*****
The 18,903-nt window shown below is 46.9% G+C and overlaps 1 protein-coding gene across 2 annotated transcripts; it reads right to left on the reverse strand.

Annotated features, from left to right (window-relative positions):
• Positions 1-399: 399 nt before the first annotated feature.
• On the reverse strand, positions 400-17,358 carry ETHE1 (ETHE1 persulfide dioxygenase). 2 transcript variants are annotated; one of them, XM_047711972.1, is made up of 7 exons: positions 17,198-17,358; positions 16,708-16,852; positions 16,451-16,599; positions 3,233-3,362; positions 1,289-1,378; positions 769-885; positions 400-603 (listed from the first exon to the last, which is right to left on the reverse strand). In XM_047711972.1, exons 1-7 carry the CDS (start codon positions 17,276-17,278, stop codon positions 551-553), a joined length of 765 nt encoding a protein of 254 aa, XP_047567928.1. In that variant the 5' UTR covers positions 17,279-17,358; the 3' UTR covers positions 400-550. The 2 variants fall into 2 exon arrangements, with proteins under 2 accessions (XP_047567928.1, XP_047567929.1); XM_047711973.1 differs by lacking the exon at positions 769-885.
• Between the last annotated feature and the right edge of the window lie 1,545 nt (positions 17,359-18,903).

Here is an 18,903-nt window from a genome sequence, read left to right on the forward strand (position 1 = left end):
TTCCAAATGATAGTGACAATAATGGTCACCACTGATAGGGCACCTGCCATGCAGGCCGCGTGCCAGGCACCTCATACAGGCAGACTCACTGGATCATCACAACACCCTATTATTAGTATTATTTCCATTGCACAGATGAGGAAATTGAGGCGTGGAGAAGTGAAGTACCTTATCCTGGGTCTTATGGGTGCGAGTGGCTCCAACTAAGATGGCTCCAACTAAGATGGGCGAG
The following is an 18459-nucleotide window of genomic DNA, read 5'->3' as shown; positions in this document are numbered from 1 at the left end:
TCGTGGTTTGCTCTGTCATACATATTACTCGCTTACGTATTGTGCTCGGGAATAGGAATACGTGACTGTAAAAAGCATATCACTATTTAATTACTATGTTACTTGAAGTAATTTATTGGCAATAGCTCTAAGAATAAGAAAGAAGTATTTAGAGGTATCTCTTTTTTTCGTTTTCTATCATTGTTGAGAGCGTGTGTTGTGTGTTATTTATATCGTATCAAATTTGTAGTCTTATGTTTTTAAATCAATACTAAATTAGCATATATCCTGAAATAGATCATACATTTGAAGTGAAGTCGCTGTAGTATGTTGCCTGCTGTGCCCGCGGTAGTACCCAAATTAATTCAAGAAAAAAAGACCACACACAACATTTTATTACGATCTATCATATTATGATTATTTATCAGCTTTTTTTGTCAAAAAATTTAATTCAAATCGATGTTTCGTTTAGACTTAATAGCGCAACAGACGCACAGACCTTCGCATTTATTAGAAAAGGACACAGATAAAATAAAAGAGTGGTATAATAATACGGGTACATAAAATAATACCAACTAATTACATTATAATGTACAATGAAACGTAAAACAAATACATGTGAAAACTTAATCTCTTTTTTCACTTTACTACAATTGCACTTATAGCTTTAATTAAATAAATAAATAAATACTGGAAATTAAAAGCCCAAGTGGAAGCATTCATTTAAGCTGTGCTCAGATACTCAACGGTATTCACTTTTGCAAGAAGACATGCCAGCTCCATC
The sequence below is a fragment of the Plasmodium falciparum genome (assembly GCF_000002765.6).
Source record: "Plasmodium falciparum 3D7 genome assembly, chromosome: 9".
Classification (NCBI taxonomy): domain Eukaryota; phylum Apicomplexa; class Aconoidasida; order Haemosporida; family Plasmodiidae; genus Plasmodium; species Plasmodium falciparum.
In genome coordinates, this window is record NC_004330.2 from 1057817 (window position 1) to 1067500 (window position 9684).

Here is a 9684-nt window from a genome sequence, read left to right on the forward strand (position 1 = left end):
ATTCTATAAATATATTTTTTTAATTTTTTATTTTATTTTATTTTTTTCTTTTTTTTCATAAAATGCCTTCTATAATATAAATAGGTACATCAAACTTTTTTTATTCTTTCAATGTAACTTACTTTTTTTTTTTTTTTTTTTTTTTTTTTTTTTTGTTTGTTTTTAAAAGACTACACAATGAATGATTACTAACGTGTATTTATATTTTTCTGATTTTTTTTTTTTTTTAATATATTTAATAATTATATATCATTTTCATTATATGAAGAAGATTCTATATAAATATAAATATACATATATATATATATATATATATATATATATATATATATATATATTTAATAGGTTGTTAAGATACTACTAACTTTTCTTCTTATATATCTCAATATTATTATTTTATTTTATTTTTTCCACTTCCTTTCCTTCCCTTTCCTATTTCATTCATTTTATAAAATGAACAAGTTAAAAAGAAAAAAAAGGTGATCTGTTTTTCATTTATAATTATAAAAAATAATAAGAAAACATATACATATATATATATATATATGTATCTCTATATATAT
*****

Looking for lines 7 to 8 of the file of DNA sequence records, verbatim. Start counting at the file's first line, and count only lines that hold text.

TTCCAAATGATAGTGACAATAATGGTCACCACTGATAGGGCACCTGCCATGCAGGCCGCGTGCCAGGCACCTCATACAGGCAGACTCACTGGATCATCACAACACCCTATTATTAGTATTATTTCCATTGCACAGATGAGGAAATTGAGGCGTGGAGAAGTGAAGTACCTTATCCTGGGTCTTATGGGTGCGAGTGGCTCCAACTAAGATGGCTCCAACTAAGATGGGCGAG
The following is an 18459-nucleotide window of genomic DNA, read 5'->3' as shown; positions in this document are numbered from 1 at the left end: